Today i spend some decent time at the junk yard hunting for useful parts. Not really lucky but got some pulleys from Ac compressors.



Jazty Nice job on that veggie centrifuge.


Alpine, it was fun, how did your projects go?


Later Johan
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Old 11-22-2018, 08:22 AM   #19
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Thanks guys,


I had looked into the double sided belt. The pulleys I have are HTD Metric 10 pitch and indeed I can not find them in double sided for HTD pitch 10 MM.


The shaft under the engine might work. Will take a look at it tomorrow.


Although at this moment with all the brainstorming it looks like I should not have an axial load on the original PTO side. In the original direct drive generator application there was not axial load at all.



Today i spend some decent time at the junk yard hunting for useful parts. Not really lucky but got some pulleys from Ac compressors.



Jazty Nice job on that veggie centrifuge.


Alpine, it was fun, how did your projects go?


Later Johan
Not much progress on my box truck conversion while I put in a lot of time at the property I am going to sell. However, my neighbor rebuild the interior of his sailboat and did a beautiful job with the woodwork. I got a lot of useful tips and local suppliers from him. Will post the results once I start building my 'galley' unit containing sink, stove/oven, and drawers. That is a nice winter project I can do indoors.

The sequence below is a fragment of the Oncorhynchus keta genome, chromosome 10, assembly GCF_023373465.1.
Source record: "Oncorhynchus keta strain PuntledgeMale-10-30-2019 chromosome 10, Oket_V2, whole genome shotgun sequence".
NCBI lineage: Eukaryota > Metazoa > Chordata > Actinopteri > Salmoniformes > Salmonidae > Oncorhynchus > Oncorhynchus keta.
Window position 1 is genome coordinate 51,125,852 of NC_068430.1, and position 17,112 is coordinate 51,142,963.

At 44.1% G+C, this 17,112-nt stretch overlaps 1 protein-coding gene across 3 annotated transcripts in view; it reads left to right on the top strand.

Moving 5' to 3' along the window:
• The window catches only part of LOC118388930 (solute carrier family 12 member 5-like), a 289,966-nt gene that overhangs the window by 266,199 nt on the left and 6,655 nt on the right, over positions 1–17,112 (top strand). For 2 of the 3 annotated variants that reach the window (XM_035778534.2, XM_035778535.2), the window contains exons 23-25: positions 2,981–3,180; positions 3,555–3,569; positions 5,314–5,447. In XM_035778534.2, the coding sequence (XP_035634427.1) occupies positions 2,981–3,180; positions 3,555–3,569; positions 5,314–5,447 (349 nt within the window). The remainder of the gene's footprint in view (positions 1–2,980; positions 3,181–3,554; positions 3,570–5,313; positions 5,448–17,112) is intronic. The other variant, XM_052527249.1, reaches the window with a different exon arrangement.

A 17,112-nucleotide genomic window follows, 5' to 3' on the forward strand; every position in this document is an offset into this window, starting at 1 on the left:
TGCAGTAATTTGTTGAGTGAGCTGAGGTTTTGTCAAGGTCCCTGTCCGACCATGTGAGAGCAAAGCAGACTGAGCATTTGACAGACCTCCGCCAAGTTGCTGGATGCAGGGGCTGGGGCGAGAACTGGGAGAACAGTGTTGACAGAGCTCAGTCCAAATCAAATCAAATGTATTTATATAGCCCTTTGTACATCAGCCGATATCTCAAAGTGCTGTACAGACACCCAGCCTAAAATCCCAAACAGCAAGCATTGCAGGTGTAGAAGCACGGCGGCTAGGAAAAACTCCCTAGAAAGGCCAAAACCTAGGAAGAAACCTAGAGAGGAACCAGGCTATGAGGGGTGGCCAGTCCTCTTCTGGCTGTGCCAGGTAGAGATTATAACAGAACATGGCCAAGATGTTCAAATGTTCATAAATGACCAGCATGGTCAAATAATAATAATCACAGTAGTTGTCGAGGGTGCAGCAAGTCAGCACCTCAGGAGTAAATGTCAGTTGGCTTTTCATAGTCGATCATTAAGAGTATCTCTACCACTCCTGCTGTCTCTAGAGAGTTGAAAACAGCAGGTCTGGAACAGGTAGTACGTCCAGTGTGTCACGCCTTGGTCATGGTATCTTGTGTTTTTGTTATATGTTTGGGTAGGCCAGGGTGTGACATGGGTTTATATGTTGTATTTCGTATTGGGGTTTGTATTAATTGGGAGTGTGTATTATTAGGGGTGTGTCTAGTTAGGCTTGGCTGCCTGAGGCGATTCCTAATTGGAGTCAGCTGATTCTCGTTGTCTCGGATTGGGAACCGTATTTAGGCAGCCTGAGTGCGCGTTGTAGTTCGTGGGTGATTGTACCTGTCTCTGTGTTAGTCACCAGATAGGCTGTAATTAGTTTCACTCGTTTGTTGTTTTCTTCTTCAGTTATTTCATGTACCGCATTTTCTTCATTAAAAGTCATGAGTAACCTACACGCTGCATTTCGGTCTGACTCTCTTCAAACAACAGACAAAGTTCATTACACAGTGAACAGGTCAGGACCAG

If you are concerned about loads other than torque on the output shaft of your little diesel engine, you can always connect it via a Lovejoy coupling to a short shaft rotating in pillow bearings that will take the radial and axial loads.

The Hatz and Farymann engines I used in the past had specs showing what loads were allowed on the output ends. I assume that Subaru has similar info available.
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Old 11-22-2018, 08:27 AM   #20
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Jazty Nice job on that veggie centrifuge.
Thanks Joeblack. It's been a long and slow process getting that thing together. I've only been able to tinker with it for a couple hours in the past few months. It's getting there, though! A direct drive centrifuge would have fewer technical hurdles to overcome, but this centrifuge is the one I have.

I still need to make the air separator for after the scavenging pump and install the flat plate heat exchange. Then it's time to test for real! If it works I'll clean it all up.

One thing I'd like to change is to use a hydraulic pump to power the whole thing off of the engine instead of the electric motor. I can eliminate the faster moving chain drive that way and direct drive the waste oil pump. It's extra complexity for this stage, though.